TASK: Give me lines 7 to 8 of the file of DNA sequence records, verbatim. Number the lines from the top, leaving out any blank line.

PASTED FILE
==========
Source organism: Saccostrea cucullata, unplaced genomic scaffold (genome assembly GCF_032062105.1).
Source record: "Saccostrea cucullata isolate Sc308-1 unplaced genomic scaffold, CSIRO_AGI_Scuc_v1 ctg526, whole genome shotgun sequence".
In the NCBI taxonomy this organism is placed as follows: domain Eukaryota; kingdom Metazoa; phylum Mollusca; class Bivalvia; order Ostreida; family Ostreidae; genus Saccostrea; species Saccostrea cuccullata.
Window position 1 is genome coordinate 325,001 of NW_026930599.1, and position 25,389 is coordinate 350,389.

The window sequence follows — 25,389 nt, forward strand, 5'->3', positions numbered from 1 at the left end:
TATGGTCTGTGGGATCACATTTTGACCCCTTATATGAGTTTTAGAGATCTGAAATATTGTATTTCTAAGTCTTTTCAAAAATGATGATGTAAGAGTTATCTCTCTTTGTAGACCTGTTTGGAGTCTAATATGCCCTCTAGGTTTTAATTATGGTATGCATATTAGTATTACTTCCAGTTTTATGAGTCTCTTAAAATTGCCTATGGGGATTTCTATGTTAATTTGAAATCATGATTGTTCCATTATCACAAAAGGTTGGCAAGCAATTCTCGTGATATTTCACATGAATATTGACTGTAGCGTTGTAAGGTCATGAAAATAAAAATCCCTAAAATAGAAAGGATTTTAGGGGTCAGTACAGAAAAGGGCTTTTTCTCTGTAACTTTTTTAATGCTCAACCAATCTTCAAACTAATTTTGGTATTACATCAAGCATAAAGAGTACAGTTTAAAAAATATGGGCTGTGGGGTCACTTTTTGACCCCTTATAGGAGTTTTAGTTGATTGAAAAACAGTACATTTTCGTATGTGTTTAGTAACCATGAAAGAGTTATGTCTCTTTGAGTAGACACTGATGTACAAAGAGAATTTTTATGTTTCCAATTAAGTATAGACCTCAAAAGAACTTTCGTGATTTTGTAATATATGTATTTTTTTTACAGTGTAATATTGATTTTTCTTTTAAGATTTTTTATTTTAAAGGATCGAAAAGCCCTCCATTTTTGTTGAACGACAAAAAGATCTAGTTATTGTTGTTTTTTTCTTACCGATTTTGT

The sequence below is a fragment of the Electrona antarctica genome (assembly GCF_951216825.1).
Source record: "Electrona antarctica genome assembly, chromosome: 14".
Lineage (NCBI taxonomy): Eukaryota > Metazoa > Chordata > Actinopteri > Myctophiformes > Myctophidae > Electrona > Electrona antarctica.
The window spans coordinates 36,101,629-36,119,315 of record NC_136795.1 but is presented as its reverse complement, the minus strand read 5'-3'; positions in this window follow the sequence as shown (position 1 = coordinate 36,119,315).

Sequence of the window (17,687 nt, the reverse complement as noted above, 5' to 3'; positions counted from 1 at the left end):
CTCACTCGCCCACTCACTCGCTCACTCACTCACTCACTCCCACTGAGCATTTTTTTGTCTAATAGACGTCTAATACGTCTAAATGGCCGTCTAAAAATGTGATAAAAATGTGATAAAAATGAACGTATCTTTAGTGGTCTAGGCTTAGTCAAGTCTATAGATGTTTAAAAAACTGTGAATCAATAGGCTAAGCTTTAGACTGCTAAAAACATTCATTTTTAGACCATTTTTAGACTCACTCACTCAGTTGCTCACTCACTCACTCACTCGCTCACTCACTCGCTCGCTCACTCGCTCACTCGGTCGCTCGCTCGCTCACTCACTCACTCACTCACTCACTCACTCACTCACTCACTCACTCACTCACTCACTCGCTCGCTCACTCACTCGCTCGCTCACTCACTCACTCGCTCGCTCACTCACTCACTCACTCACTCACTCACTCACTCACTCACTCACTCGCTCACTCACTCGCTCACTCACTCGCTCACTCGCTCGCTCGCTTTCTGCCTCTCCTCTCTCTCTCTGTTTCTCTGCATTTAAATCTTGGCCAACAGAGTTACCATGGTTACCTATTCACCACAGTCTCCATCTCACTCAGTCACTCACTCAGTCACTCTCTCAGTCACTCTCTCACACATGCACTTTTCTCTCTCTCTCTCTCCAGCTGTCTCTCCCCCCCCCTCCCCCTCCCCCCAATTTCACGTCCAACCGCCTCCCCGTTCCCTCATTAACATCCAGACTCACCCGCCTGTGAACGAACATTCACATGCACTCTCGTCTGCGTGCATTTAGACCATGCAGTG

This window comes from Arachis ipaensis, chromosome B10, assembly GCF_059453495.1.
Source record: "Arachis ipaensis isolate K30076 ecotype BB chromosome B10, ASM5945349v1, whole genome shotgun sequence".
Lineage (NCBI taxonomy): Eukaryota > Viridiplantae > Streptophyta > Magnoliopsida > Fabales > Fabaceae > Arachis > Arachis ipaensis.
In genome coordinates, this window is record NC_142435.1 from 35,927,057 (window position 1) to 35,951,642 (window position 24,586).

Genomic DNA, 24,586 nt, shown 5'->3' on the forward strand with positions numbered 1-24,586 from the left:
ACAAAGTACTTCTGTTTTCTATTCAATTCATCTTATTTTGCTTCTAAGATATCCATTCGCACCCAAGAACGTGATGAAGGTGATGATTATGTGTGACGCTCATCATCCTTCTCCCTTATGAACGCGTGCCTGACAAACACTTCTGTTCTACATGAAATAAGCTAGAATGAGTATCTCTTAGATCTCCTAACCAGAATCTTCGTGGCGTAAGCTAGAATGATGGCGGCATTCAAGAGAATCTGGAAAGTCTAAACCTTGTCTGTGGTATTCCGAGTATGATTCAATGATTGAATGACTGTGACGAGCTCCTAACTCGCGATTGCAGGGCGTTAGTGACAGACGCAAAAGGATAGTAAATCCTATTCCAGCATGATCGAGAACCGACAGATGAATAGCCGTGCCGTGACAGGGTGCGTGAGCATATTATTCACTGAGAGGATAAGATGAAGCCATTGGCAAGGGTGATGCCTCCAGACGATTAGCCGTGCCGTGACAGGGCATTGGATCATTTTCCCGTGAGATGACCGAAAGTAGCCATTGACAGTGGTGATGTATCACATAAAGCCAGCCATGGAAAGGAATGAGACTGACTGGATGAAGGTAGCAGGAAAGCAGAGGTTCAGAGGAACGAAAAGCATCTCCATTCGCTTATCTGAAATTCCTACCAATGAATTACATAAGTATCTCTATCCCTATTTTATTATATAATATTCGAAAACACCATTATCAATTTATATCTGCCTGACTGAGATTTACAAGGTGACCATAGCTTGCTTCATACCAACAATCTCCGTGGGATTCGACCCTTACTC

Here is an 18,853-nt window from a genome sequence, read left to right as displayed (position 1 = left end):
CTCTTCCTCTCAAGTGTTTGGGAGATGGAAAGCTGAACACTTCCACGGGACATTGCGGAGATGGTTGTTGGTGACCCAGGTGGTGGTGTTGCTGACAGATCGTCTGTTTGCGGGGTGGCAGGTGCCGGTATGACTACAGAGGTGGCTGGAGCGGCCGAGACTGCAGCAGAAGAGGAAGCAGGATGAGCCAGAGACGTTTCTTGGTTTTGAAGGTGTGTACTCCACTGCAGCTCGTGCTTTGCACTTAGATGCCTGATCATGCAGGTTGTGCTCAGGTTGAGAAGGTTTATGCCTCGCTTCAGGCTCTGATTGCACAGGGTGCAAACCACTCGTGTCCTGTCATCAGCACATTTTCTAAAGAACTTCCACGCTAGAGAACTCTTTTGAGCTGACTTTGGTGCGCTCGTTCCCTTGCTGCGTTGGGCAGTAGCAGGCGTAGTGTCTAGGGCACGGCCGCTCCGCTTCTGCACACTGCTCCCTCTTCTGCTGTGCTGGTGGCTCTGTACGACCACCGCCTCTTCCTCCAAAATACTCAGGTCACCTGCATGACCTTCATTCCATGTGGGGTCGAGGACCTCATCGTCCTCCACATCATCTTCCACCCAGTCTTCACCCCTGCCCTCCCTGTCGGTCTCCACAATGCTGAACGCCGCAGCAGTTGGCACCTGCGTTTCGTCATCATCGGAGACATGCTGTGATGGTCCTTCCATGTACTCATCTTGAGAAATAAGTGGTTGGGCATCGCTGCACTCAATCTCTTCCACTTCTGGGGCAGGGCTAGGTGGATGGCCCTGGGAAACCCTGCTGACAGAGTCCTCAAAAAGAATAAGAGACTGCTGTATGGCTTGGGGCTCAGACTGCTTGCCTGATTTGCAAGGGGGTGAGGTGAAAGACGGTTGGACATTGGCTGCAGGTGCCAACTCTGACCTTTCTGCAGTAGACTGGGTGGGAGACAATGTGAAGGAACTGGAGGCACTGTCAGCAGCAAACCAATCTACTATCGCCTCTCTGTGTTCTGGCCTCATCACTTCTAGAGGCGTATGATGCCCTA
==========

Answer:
The sequence below is a fragment of the Electrona antarctica genome (assembly GCF_951216825.1).
Source record: "Electrona antarctica genome assembly, chromosome: 14".